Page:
Taking full advantage of all the ballyhoo surrounding the upcoming terminus of the ancient Mayan calendar, the Master of Disaster has once again assembled a critic-proof, populist spectacle, unencumbered by complex narrative or character development (then again, one doesn’t board a roller coaster for the express purpose of engaging one’s mind).

So…it’s been, gosh, what…at least 12,012 years since his last film (10,000 B.C.) Let’s see if we can catch up. For one thing, in the Future, loincloths and spears are no longer de rigueur. However, I have some good news, and some bad news.

Good News first? Humans are now much less likely to suffer getting crushed by mammoths and/or mauled by saber-toothed tigers, since both of those species are now extinct (yay!). The Bad News is, humans are now in imminent danger of becoming extinct themselves, because the sun is bombarding the planet with neutrinos, seriously compromising the stability of the Earth’s crust-or some kind of pseudo-scientific gobbledygook to that effect.

At any rate, any and all pending natural disasters you could envision are now likely to all come at once. And that can’t be good. An international consortium of scientists and world leaders are in the loop, but in compliance with Rules and Regulations Regarding Mandatory Plot Points for End of the World Movies (rev. 2007), it’s kept strictly off the record, on the Q.T., and very hush-hush.

After the obligatory prologue set in a remote corner of the world, where we are given an inkling that a global threat might be brewing and/or a cosmic mystery is afoot (a requisite since Close Encounters of the Third Kind) the scene shifts to the good ol’ USA, where the Concerned Preznit (Danny Glover) receives grim counsel and furrows his brow (just like Concerned Preznits Bill Pullman and Perry King did in Emmerich’s two previous end of the world epics, Independence Day and The Day After Tomorrow, respectively).

And no such doomsday narrative is quite complete without its rumpled Everyman protagonist, embodied here by John Cusack, divorced father of two who still sorta has a thing for his ex-wife (even though she’s now married to a smarmy yuppie), and who happens to have custody of the kids on the very weekend that the Apocalypse is scheduled for kickoff (see: Tom Cruise in The War of the Worlds). And guess where Dad is taking us all camping this weekend, kids? Why, Yellowstone Park…Ground Zero for the caldera of one of the largest super-volcanoes in the world (I don’t want to spoil anything for you…but I think Yogi and Boo-Boo are fucked).

What ensues is a mash-up of Dante’s Peak, The Poseidon Adventure and When Worlds Collide, peppered with every disaster movie cliché extant. The special effects are quite spectacular, and there is a pulse-pounding, show-stopping (if highly improbable) escape sequence early on (as L.A. experiences the mother of all earthquakes).

However, by the time the third, fourth, or fifth pulse-pounding, show-stopping, highly improbable escape sequence rolls around, with no substantive narrative sandwiched in to give you a breather in its two and a half hour running time, it becomes a case of mind-numbing overkill. Maybe a mystery angle involving the Mayan prophecies would have added something?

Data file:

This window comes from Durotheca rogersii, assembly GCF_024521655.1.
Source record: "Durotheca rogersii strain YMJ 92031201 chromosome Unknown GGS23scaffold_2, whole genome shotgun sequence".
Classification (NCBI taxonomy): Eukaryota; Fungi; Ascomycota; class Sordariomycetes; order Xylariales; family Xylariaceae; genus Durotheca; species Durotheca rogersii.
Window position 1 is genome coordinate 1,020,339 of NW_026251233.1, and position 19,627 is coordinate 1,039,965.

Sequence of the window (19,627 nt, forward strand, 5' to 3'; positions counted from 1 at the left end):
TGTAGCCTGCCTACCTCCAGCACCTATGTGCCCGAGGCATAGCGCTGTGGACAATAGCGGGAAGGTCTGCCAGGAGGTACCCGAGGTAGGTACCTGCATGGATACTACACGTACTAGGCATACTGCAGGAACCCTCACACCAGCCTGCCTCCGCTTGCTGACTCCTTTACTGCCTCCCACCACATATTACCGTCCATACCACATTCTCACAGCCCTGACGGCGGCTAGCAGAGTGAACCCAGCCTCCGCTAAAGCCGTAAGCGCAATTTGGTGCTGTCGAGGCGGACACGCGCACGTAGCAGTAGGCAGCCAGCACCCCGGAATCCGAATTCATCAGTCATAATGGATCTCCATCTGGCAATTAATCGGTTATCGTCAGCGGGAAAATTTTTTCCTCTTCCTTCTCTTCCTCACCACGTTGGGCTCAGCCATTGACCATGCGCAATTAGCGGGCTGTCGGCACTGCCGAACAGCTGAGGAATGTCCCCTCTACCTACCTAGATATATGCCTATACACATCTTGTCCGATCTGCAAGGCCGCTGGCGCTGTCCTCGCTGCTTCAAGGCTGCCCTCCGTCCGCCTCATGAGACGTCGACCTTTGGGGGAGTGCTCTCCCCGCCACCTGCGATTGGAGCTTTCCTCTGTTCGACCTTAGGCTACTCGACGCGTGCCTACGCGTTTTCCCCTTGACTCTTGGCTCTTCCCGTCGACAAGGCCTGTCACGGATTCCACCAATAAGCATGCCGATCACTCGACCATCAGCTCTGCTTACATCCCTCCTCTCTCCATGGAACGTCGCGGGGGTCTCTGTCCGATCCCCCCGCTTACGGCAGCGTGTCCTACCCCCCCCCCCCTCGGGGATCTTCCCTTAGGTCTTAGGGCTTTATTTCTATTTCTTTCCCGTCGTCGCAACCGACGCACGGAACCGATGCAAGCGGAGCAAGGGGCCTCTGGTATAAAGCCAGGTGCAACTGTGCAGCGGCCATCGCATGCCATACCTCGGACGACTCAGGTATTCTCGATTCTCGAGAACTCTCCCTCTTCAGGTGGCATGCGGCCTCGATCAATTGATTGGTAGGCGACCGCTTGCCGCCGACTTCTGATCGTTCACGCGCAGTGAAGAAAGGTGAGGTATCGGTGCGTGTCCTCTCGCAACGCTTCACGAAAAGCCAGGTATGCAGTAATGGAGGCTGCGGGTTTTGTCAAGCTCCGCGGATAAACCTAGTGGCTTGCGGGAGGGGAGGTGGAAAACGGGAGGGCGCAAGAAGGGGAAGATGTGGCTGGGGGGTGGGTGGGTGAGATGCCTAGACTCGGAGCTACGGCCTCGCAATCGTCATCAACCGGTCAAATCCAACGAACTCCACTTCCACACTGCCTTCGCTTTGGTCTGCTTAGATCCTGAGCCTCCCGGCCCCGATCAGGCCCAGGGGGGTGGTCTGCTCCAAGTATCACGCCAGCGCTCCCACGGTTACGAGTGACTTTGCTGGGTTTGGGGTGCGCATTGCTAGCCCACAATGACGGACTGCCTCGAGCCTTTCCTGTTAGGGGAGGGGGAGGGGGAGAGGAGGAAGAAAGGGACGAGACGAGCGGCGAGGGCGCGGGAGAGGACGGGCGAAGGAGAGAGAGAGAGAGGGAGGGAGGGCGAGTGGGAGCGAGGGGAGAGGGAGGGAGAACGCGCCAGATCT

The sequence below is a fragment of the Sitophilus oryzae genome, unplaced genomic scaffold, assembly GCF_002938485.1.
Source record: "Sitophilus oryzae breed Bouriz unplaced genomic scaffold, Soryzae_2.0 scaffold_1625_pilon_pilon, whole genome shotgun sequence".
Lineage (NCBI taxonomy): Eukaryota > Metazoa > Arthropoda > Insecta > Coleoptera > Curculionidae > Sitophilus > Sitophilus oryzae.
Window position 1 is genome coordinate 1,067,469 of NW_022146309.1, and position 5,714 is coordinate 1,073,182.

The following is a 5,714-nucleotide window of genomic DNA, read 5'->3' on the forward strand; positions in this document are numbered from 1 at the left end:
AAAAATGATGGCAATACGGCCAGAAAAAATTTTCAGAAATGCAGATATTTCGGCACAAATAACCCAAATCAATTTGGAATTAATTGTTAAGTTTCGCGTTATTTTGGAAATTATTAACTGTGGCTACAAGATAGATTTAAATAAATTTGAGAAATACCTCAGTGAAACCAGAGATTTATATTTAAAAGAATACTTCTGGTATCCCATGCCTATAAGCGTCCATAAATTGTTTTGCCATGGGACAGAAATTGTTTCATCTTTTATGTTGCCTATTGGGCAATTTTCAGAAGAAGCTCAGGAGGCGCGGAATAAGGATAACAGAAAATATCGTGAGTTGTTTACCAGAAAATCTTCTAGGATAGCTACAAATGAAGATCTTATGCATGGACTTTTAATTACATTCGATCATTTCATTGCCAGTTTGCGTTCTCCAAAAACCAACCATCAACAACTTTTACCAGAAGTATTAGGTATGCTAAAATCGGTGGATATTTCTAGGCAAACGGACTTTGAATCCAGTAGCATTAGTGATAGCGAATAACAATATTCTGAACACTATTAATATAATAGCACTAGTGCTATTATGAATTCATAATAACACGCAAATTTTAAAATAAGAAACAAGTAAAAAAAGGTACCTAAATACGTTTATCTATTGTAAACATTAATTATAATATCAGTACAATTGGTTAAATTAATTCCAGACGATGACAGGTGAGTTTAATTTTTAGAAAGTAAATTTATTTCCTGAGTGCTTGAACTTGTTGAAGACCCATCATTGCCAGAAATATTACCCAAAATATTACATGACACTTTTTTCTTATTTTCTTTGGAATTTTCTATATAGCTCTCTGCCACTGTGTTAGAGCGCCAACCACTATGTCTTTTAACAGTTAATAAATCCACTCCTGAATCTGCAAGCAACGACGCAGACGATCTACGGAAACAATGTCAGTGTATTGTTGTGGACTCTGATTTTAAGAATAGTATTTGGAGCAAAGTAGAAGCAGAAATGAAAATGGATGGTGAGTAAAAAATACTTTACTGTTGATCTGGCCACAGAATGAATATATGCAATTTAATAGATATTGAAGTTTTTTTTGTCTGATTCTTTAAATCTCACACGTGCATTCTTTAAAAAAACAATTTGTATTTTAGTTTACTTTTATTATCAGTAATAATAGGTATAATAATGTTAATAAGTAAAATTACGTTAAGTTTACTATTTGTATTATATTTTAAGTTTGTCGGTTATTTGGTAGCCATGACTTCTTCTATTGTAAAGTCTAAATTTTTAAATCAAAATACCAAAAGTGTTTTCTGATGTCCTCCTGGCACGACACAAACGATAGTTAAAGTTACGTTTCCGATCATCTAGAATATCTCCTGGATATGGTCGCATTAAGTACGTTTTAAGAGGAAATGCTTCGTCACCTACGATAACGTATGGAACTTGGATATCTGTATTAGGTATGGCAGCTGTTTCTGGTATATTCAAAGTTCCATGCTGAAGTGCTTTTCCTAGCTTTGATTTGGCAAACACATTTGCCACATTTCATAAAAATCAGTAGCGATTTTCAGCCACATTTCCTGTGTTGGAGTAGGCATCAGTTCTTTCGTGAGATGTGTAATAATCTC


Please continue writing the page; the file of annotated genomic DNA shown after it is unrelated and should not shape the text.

The cast slogs through as best they can, considering that most are relegated to cardboard caricatures taking a back seat to the CGI wizardry. Cusack has his moments, but you definitely get the sense that this is only a paycheck gig. Woody Harrelson briefly livens up things a bit, as a conspiracy nut talk show host (most likely modeled after Art Bell), but talented players like Oliver Platt, Thandie Newton and Chiwetel Ejiofor are wasted.

If you enjoyed the director’s previous films, I suppose this one is no better or no worse; you will  want to see it no matter what critics say. If you are intrigued by the premise, but not about parting with your ten bucks, I’d say wait for the DVD. Or- just hold out until 12/21/12.

Who knows? It could be more entertaining than the film.

Tip-toe through the P-path: No Impact Man ***

By Dennis Hartley

(Originally posted on Digby’s Hullabaloo on September 26, 2009)

“Yeah, but I mean, I would never give up my electric blanket, Andre. I mean, because New York is cold in the winter. I mean, our apartment is cold! It’s a difficult environment. I mean, our life is tough enough as it is. I’m not looking for ways to get rid of a few things that provide relief and comfort.” –Wallace Shawn, from My Dinner with Andre.

I don’t know about you, but I’m with Wally. And Kermit the Frog. Because, dammit, it ain’t easy being green. Oh, I suppose I feel pretty good about myself when I toss the empty cereal box (made from post-consumer fibers and printed in soy ink) into the recycling bin, bring my reusable bag to the farmer’s market, or screw in a low-wattage compact fluorescent bulb, but does that mean I’m doing my part to reduce mankind’s carbon footprint? After watching the new eco-doc, No Impact Man, it would seem that my crimes against Mother Gaia are running a close 2nd to those of Capt. Hazelwood.

Filmmakers Laura Gabbert and Justin Schein document the efforts of blogger/author Colin Beavan to spend an entire year making as little environmental impact as possible. Operating under the supposition that there are more than a few self proclaimed “environmentally conscious” wags out there who don’t  practice what they preach (and humbly considering himself to be among them) Beavan set out to put his mulch where his mouth is.